Vandenbrande helps improve the quality of life in Redmond
January 9, 2012 · Updated 1:10 PM
As an economic development manager for the City of Redmond, Erika Vandenbrande's job encompasses a couple different things, but they are all in the name of helping the city grow.
Vandenbrande and her team focus on connecting residents, visitors and businesses. To facilitate this, they partner with other groups such as regional transportation agencies and the Greater Redmond Chamber of Commerce in an effort to provide a supportive environment for jobs and businesses as well as a diversity of goods and services for the community.
On Friday, Vandenbrande spoke about her job at the Redmond Senior Center's (RSC) monthly First Friday Coffee Chats, which began in the fall of 2009 to give the public an opportunity to get to know city officials and employees such as the mayor, chief of police and poet laureate.
Vandenbrande, who has been with the City of Redmond for 11 years, told her audience that one of the biggest aspects of her job involves transportation and how to manage it as the city continues to grow."Redmond has grown substantially in the last few decades," she said.
One of the ways Vandenbrande's team has worked to improve traffic conditions in the city is the Redmond Trip Resource and Incentive Program (R-TRIP). The program rewards Redmond residents and employees for choosing alternative transpiration options, such as bicycling, carpooling, vanpooling, walking or taking the bus. Vandenbrande said the gift cards for Redmond workers and prize drawings for residents are a way to encourage people to learn about the different alternatives to driving alone and to utilize these options. To learn more about R-TRIP, visit www.GOrtrip.com.
While R-TRIP is a great accomplishment for the city, Vandenbrande said it still comes with challenges — one of the biggest of which is getting people to consider alternative modes of transportation.
"You don't have to be in a car," she said.
Vandenbrande also told her First Friday audience that she and her team work with both King County Metro Transit and Sound Transit to provide the type of bus service people in Redmond and the greater Eastside need.
One of these services is Metro's RapidRide B Line, which provides fast and frequent service between the downtown Redmond Transit Center and the Bellevue Transit Center and features free Wi-Fi, real-time electronic bus arrival signs and other amenities.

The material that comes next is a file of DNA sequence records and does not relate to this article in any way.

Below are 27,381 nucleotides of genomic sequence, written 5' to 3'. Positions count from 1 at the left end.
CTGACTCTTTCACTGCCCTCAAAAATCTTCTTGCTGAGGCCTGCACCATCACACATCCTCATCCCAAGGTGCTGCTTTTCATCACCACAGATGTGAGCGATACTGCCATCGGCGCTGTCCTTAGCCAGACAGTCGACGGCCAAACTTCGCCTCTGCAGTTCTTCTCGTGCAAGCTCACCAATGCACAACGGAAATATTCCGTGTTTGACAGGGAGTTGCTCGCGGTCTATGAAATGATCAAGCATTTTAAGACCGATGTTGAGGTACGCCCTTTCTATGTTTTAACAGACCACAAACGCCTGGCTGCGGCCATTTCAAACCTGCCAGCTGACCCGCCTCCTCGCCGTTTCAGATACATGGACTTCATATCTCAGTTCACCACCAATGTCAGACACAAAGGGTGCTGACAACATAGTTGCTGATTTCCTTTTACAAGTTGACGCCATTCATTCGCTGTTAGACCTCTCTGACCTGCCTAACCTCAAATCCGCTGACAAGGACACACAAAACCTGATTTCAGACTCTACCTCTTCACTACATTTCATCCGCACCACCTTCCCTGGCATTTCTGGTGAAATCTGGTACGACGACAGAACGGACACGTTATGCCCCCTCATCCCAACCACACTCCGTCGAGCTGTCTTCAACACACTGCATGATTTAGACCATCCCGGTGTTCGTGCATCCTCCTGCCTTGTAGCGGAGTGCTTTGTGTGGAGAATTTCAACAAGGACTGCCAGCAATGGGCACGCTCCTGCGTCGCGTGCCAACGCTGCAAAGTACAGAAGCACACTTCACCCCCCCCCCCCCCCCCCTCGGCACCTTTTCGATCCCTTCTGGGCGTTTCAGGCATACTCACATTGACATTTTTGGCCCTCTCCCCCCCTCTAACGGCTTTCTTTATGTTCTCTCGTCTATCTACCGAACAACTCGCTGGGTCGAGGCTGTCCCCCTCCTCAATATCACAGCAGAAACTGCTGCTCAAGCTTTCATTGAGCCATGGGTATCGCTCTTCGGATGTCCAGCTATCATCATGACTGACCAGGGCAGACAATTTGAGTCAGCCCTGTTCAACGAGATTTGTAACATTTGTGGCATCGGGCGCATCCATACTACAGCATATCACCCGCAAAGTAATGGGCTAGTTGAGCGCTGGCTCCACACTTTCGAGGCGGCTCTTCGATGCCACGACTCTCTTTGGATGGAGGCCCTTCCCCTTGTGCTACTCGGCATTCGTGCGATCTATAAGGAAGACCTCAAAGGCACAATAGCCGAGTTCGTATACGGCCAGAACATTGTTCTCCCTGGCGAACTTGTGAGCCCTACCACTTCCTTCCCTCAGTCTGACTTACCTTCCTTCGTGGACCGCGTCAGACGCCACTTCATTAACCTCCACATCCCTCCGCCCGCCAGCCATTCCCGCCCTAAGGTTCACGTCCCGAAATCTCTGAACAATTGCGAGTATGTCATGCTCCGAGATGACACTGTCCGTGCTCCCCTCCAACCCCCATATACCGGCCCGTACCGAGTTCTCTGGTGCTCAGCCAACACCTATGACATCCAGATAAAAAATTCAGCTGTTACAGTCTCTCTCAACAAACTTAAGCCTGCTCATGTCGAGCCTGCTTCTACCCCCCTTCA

"It's not quite as good as a chauffeur, but we're getting there," Vandenbrande said with a laugh.
In addition to transportation, Vandenbrande's job also involves working with the business sector. One program that has come out of this is Think Redmond.
Vandenbrande said the City of Redmond has partnered with the chamber, R-TRIP and local businesses to encourage people to go local and be local and support businesses in town.
Think Redmond encourages this by providing a directory of businesses involved in the program, which offer discounts to Think Redmond cardholders. To learn more about the program and how to obtain a discount card, visit www.thinkredmond.com.
By providing discounts, Vandenbrande said people are encouraged and more likely to patronize Redmond shops, restaurants and other businesses, which in turn boosts the local economy.
Vandenbrande is originally from Washington D.C. and went to college in Rochester, N.Y. Her background is in the environment, business and transportation, three areas that play heavily in economic development.
Vandenbrande lived in Los Angeles for a while before moving to the Pacific Northwest — settling in Sammamish, which had been unincorporated at the time with a Redmond zip code. And since then, she has worked to improve the quality of life in Redmond.
"I'm passionate about the community," she said.